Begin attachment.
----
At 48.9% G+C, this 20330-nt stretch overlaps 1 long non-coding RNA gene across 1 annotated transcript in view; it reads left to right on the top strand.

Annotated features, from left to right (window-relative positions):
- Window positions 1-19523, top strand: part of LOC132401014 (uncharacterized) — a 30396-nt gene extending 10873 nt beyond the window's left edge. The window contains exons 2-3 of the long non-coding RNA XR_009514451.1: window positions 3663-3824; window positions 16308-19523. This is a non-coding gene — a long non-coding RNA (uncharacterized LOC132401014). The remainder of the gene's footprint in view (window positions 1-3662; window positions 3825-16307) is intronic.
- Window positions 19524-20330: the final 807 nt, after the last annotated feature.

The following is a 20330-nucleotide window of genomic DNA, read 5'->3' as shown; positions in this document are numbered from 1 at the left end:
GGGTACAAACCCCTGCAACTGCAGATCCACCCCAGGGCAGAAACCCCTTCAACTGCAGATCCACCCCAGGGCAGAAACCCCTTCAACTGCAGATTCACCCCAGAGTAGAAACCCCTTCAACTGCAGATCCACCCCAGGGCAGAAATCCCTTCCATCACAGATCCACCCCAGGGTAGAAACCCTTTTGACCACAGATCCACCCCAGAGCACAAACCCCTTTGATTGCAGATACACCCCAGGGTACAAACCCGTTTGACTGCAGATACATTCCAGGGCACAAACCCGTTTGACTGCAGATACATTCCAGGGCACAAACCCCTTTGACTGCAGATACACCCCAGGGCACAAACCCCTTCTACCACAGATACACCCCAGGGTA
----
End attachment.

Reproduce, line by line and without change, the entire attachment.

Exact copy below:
At 48.9% G+C, this 20330-nt stretch overlaps 1 long non-coding RNA gene across 1 annotated transcript in view; it reads left to right on the top strand.

Annotated features, from left to right (window-relative positions):
- Window positions 1-19523, top strand: part of LOC132401014 (uncharacterized) — a 30396-nt gene extending 10873 nt beyond the window's left edge. The window contains exons 2-3 of the long non-coding RNA XR_009514451.1: window positions 3663-3824; window positions 16308-19523. This is a non-coding gene — a long non-coding RNA (uncharacterized LOC132401014). The remainder of the gene's footprint in view (window positions 1-3662; window positions 3825-16307) is intronic.
- Window positions 19524-20330: the final 807 nt, after the last annotated feature.

The following is a 20330-nucleotide window of genomic DNA, read 5'->3' as shown; positions in this document are numbered from 1 at the left end:
GGGTACAAACCCCTGCAACTGCAGATCCACCCCAGGGCAGAAACCCCTTCAACTGCAGATCCACCCCAGGGCAGAAACCCCTTCAACTGCAGATTCACCCCAGAGTAGAAACCCCTTCAACTGCAGATCCACCCCAGGGCAGAAATCCCTTCCATCACAGATCCACCCCAGGGTAGAAACCCTTTTGACCACAGATCCACCCCAGAGCACAAACCCCTTTGATTGCAGATACACCCCAGGGTACAAACCCGTTTGACTGCAGATACATTCCAGGGCACAAACCCGTTTGACTGCAGATACATTCCAGGGCACAAACCCCTTTGACTGCAGATACACCCCAGGGCACAAACCCCTTCTACCACAGATACACCCCAGGGTA